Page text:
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Bears and Bins: County Mulls New Franchise Agreement with Waste Management


Image: Bear-proof trash can screen grab from Toter video on Youtube.com.

NOTE: This article was edited to add additional and clarifying information provided by Waste Management spokesperson Sarah Polito.

Washoe County’s franchise agreement with Waste Management is up for renewal. The county’s contract with Waste Management was set to expire December 12, 2015, but is currently under an extension for five years, and a new agreement with the disposal service company is being considered.

Before a new agreement is signed, however, county commissioners would like to see some key issues addressed.

Single Stream Recycling

One issue is single stream recycling. Residents of unincorporated Washoe County are the last among residents in the county, including the cities of Reno and Sparks, who are not part of the  single-stream recycling service.

Those residents still use the green and yellow recycle baskets, but the recyclables are being collected into a single truck and are not being segregated by type of recyclable, a past practice by Waste Management.

Because Waste Management is already putting all recyclables into one truck in these areas, moving to a single-stream recycling service would mean, for residents, a change in the bins, which some residents are opposed to using because it would also mean an increased cost to them.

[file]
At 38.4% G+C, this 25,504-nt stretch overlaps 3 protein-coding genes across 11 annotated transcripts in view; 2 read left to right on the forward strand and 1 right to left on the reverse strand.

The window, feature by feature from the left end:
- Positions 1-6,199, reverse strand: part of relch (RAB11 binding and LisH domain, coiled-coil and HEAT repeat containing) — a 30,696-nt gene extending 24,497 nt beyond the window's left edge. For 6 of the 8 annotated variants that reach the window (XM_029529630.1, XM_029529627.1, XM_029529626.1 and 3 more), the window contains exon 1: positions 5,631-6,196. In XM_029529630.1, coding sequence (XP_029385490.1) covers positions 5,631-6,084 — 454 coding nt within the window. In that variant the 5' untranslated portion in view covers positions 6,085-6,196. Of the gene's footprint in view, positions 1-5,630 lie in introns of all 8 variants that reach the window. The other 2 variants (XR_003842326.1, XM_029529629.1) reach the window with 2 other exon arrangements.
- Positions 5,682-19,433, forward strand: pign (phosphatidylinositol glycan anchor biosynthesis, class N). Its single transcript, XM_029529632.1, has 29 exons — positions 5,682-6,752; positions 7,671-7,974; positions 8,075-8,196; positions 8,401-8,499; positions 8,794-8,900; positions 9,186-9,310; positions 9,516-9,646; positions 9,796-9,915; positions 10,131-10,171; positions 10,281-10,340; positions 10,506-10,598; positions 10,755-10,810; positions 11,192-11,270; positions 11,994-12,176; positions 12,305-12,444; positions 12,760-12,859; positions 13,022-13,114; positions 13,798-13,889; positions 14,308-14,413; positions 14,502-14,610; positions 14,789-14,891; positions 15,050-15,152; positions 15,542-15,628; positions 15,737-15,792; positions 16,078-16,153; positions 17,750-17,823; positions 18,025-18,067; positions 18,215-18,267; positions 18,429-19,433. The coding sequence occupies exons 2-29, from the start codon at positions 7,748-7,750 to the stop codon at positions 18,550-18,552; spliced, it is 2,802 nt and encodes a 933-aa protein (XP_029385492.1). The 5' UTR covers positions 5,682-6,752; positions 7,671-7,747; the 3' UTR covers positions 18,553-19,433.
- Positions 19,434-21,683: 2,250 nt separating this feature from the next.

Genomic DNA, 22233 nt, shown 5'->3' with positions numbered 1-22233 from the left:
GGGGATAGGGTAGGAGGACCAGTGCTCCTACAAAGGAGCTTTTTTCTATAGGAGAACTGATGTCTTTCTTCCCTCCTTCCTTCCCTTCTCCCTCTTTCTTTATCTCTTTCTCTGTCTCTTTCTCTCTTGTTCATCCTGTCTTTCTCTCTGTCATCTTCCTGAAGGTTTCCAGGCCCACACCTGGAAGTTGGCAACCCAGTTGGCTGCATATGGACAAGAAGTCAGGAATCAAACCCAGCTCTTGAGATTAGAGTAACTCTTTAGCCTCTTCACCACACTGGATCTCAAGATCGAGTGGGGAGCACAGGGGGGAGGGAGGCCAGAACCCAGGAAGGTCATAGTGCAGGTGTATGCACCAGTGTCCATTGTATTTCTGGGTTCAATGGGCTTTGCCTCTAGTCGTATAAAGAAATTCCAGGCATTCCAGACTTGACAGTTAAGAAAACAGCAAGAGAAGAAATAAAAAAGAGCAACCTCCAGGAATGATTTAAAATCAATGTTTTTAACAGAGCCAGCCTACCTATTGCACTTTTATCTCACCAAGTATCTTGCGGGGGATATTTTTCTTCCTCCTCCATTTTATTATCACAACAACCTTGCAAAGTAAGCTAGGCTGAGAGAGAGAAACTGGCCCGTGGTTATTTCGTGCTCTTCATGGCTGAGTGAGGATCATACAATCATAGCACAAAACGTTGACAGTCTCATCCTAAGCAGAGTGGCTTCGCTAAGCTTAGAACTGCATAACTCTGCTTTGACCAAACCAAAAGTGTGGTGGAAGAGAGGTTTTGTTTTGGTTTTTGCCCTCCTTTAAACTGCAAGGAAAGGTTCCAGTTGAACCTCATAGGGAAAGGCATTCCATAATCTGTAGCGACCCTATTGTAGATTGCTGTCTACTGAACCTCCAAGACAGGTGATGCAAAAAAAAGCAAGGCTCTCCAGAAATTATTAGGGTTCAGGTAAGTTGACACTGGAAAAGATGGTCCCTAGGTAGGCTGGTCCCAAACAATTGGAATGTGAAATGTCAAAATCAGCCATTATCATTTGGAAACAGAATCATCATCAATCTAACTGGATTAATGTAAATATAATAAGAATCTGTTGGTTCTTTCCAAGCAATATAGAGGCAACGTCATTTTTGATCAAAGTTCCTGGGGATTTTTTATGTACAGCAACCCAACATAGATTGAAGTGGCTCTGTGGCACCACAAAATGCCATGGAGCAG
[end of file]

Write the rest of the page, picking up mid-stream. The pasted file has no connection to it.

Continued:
Waste Management countered that there’s an increase in convenience to residents.

“We collect in single stream,” said Waste Management’s Area Manager Greg Martinelli. He said that residents “want to recycle, but they don’t want to use the (green and yellow) baskets. Wheeling a can back and forth (to the curb) is going to be easier for them. So it’s the ease of operating the system is really what they’re doing.”

Moreover, Martinelli said that it would have to buy new trucks to accommodate the new single-stream recycling bins, bins that can be rolled to the curb, and this would also allow Waste Management to move from a two- to one-man trucks. Waste Management’s Sarah Polito added today that, “no jobs will be lost. For more than 12-years, our recycling routes have been manned by one person.”

Adoption rates of recycling would increase from 18 percent to an anticipated 80 percent, based on Reno’s increase in recycling after going to single stream, according to Martinelli. Another Waste Management representative said in February that the increase in Reno went from 35 to 80 percent.